• ICD-9-CMc
  • ICD-10-CMd
  • SignSymptom
  • DiseaseDisorder


Lab15,719,203Local code systemLab

Vital SignsVitalSigns


Clinical notes68,198,499

aOMOP: Observational Medical Outcomes Partnership.

bThere is no equivalent or no system is used for the equivalent concept.

cICD-9-CM: International Classification of Diseases, Ninth revision, Clinical Modification.

dICD-10-CM: International Classification of Diseases, Tenth revision, Clinical Modification.

eCPT: Current Procedural Terminology.

fUMLS: Unified Medical Language System.

Table 2 lists the detailed description of the 5 queries and the corresponding keywords used in the manual chart review process for judging patient relevance. The queries were different from the single condition criteria used to evaluate systems in some of the related work with regard to the level of detail, logic, and semantic complexity involved. The complete parsing results of the structured part of the queries and the CREATE query format specification can be found in Multimedia Appendix 2 and Multimedia Appendix 3, respectively.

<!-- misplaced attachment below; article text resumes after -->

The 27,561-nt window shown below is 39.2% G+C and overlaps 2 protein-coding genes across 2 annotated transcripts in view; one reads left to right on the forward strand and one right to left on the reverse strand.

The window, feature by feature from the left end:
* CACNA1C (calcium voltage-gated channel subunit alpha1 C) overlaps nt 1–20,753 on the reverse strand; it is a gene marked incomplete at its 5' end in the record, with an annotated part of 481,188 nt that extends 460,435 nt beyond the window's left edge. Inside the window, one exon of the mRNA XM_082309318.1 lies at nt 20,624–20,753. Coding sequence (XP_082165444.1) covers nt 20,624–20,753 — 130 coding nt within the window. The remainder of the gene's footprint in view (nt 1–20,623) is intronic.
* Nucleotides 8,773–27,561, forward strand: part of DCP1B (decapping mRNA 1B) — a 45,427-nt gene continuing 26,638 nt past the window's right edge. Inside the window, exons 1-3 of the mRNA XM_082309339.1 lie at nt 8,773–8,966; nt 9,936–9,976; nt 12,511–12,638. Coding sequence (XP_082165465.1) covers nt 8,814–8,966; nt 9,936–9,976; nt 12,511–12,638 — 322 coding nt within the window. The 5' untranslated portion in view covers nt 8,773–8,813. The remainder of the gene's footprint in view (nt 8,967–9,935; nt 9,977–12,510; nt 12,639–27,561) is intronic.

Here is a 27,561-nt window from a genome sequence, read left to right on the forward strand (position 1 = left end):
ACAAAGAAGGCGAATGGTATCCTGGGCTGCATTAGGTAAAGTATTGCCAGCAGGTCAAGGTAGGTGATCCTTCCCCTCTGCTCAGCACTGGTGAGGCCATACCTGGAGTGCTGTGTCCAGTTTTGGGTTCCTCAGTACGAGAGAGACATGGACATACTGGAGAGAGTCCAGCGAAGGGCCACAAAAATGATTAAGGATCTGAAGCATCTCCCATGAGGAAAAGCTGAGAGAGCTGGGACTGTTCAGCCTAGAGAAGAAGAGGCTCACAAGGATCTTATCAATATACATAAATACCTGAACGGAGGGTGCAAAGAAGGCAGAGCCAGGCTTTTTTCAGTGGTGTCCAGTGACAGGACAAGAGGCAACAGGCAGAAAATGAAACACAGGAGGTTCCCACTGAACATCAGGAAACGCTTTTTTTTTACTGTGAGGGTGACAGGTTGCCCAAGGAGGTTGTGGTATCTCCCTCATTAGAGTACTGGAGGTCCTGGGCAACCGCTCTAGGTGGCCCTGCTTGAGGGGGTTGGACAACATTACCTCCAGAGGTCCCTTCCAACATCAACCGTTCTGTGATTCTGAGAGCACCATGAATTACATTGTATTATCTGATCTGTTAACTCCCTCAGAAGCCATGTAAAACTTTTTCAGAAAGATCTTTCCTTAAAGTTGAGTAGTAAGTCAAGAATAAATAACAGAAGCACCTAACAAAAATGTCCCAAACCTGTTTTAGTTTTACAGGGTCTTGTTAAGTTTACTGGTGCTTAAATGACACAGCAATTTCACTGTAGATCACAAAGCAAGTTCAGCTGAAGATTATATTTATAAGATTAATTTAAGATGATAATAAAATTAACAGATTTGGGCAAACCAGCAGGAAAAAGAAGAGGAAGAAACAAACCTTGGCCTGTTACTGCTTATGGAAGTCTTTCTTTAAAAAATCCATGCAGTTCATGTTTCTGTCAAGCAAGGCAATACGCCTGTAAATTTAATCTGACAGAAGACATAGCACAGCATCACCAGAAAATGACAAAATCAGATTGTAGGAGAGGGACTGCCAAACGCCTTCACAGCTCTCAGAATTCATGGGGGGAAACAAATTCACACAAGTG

Precision at 5 results are shown in Table 3. The overall comparison shows that CREATE, as a combination of systems using structured and unstructured electronic health record data, outperformed the systems based on using only one of structured or unstructured electronic health record data for full-text queries. For each query, CREATE performs at least as well as the systems using only structured or unstructured electronic health record data.

Table 2. The list of tested queries.
1Adults with inflammatory bowel disease (ulcerative colitis or Crohn\'s disease), who have not had surgery of the intestines, rectum, or anus entailing excision, ostomyUlcerative colitis, Crohn\'s disease, excision, ostomy, rectal prolapse, anal fistula, stricturoplasty resection
2Adults 18-100 years old who have a diagnosis of hereditary hemorrhagic telangiectasia (HHT), which is also called Osler-Weber-Rendu syndrome.
Osler-Weber-Rendu syndrome, hereditary hemorrhagic telangiectasia
3Children with localization-related (focal) epilepsy with simple or complex partial seizures diagnosed before 4 years old who have had an outpatient neurology visit.Epilepsy, partial seizure, neurology
4Adults 18-70 years old with rheumatoid arthritis currently treated with methotrexate who have never used a biologic disease-modifying antirheumatic drug (DMARD).